Korzen did know that he wanted to emulate “old-school luxury” with his new properties while recognizing that such history can’t really be replicated. “You’re not going to create another Beverly Hills Hotel,” he says. “But everything else is achievable.”

Whether this instinctive, hands-on approach is ultimately enough to make Korzen rise above the pack remains to be seen. As with any rapid expansion, there is always the danger of diluting the brand. “It makes sense as long as the company doesn’t get too big,” says William C. Marks, a managing director and senior research analyst at JMP Securities who tracks the hotel and resorts industry.

At this point Korzen appears to be too fired up to slow down anytime soon. He relishes hurdles, such as transforming a cramped space off the lobby into an intimate space for a nightcap and, more generally, making a historic hotel like the Tides—with the accompanying preservation restrictions—feel fresh again. “I like taking potentially difficult locations and making them work,” he says. “The blank canvas is pretty exciting.”

Rooms at Tides South Beach hotel are $695 to $7,500 a night (

Kor Concerns

Here, a thumbnail tutorial of Korzen’s growing empire.

Viceroy Anguilla

This first international Viceroy location, which spans 3,200 miles of beach, includes a palatial spa and offers windsurfing, sailing, and snorkeling. Opening this winter.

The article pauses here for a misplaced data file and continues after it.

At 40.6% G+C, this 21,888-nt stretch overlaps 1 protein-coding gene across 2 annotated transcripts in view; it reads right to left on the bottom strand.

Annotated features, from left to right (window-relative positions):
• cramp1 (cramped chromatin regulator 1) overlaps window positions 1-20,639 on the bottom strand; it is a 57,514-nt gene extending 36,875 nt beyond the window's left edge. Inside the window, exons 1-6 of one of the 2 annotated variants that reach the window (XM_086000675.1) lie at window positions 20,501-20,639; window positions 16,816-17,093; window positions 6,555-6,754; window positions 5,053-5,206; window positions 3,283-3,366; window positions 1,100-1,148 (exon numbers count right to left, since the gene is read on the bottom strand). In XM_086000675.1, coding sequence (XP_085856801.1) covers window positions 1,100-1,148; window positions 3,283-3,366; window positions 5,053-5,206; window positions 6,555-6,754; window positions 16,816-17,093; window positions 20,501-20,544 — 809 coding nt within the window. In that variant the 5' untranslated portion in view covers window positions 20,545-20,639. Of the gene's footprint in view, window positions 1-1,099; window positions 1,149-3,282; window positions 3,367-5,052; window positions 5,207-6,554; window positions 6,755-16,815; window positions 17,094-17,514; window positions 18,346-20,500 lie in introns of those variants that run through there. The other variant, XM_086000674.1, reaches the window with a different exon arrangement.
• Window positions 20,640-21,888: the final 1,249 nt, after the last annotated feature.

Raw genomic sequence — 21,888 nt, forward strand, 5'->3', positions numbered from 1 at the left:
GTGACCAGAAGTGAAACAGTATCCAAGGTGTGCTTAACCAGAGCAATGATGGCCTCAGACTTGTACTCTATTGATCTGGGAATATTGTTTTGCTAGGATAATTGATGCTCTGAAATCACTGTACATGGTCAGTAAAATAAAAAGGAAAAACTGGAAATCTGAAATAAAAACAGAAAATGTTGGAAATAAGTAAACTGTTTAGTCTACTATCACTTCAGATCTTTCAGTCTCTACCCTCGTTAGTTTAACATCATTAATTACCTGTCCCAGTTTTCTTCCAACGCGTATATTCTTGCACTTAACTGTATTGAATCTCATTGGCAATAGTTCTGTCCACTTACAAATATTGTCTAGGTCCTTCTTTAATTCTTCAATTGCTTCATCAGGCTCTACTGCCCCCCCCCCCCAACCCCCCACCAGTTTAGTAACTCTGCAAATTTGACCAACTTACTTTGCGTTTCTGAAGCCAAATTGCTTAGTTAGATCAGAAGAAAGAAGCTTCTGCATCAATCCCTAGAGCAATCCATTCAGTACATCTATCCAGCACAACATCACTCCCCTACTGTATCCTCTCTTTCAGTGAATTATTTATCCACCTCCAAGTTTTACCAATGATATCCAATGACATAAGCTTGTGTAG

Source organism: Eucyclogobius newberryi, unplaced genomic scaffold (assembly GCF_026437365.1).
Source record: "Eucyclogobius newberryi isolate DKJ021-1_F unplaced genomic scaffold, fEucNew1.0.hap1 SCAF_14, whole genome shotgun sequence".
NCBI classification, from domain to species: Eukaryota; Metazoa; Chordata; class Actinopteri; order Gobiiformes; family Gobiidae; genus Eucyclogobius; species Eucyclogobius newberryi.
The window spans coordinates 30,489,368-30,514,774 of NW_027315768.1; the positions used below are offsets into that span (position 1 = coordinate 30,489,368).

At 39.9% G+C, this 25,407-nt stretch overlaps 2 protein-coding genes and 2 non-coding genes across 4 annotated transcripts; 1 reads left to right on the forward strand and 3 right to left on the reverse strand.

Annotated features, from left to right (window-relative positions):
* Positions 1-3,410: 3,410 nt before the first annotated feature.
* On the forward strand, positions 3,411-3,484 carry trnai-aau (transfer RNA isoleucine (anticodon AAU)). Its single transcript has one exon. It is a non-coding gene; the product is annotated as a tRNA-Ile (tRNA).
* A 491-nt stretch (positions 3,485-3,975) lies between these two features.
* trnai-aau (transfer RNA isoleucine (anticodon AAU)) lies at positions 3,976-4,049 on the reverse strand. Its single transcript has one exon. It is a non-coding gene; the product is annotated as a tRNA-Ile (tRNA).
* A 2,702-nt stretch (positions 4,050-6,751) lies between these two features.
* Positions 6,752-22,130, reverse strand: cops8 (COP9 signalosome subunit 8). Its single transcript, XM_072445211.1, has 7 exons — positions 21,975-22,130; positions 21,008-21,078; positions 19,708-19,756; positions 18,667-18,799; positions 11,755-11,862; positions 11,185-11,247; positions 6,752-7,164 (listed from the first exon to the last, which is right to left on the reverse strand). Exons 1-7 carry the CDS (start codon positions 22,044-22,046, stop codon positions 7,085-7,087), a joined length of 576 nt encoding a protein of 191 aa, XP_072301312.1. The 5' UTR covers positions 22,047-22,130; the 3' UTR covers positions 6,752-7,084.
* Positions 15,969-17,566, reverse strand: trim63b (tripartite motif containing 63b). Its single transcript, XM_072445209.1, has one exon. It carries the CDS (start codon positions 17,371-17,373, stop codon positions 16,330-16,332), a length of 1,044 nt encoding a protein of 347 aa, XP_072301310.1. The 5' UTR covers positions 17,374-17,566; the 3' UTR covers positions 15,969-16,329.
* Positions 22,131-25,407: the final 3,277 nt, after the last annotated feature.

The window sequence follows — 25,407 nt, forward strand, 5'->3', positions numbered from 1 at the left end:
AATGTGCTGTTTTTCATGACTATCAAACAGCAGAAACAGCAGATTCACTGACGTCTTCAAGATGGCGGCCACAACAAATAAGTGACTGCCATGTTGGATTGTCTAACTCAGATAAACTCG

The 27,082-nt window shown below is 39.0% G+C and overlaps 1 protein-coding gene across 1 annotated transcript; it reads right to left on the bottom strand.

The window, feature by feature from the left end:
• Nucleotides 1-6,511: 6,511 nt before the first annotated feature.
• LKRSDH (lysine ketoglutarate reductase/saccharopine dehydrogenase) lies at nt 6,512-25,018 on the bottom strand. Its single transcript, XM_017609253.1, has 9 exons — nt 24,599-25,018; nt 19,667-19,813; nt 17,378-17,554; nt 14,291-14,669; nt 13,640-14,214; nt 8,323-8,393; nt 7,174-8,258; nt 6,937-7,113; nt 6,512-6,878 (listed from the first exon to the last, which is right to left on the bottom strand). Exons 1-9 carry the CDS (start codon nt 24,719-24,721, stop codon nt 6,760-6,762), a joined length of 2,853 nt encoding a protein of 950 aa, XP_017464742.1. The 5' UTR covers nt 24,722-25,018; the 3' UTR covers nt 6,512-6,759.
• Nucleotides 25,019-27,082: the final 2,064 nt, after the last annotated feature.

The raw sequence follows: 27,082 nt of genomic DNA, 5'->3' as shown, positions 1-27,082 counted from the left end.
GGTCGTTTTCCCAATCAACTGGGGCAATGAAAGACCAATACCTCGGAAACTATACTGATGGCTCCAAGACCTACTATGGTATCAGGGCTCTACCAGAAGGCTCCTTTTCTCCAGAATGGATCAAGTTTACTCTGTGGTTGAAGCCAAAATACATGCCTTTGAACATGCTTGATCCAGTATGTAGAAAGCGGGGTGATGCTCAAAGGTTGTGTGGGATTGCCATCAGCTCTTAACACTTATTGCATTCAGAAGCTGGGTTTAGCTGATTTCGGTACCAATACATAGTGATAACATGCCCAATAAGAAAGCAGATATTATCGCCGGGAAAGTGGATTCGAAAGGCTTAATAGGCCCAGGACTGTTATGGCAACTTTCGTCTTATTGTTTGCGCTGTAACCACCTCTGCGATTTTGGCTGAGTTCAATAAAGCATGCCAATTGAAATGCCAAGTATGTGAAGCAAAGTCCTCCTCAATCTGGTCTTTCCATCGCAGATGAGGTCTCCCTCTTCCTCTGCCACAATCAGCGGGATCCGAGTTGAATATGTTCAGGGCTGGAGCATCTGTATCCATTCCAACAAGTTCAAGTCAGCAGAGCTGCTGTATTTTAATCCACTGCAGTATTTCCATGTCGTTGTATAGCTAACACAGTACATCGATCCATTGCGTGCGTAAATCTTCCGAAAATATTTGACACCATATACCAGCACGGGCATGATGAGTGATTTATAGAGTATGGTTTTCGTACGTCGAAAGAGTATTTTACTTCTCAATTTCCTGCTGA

Viceroy China Beach

Viceroy’s first outpost in Asia, this 50-acre property on the southern coast of Vietnam will have a 120-room hotel as well as 50 residences, each 3,500 square feet. The spot provides easy access to such historic sites as the ancient city of Hue and the port of Hoi An. Opening in 2010.

Viceroy Mayakoba

On Mexico’s Riviera Maya, near the city of Playa del Carmen, the resort will feature 164 villas and residences, a Greg Norman golf course, and water taxi service to the beach along lagoon channels. Opening winter 2009.

Viceroy Snowmass

Part of the new Base Village development in Snowmass, Colorado, the ski-in, ski-out 236-room lodge will offer, among other amenities, a 7,000-square-foot spa. Opening winter 2009.

Viceroy Zihuatanejo

Designed by Jean-Michel Gathy, the architect who created many of the Aman resorts, this retreat will join the Tides Zihautanejo in Playa La Ropa, on Mexico’s Pacific coast. Opening in 2010.

—Alison Ogden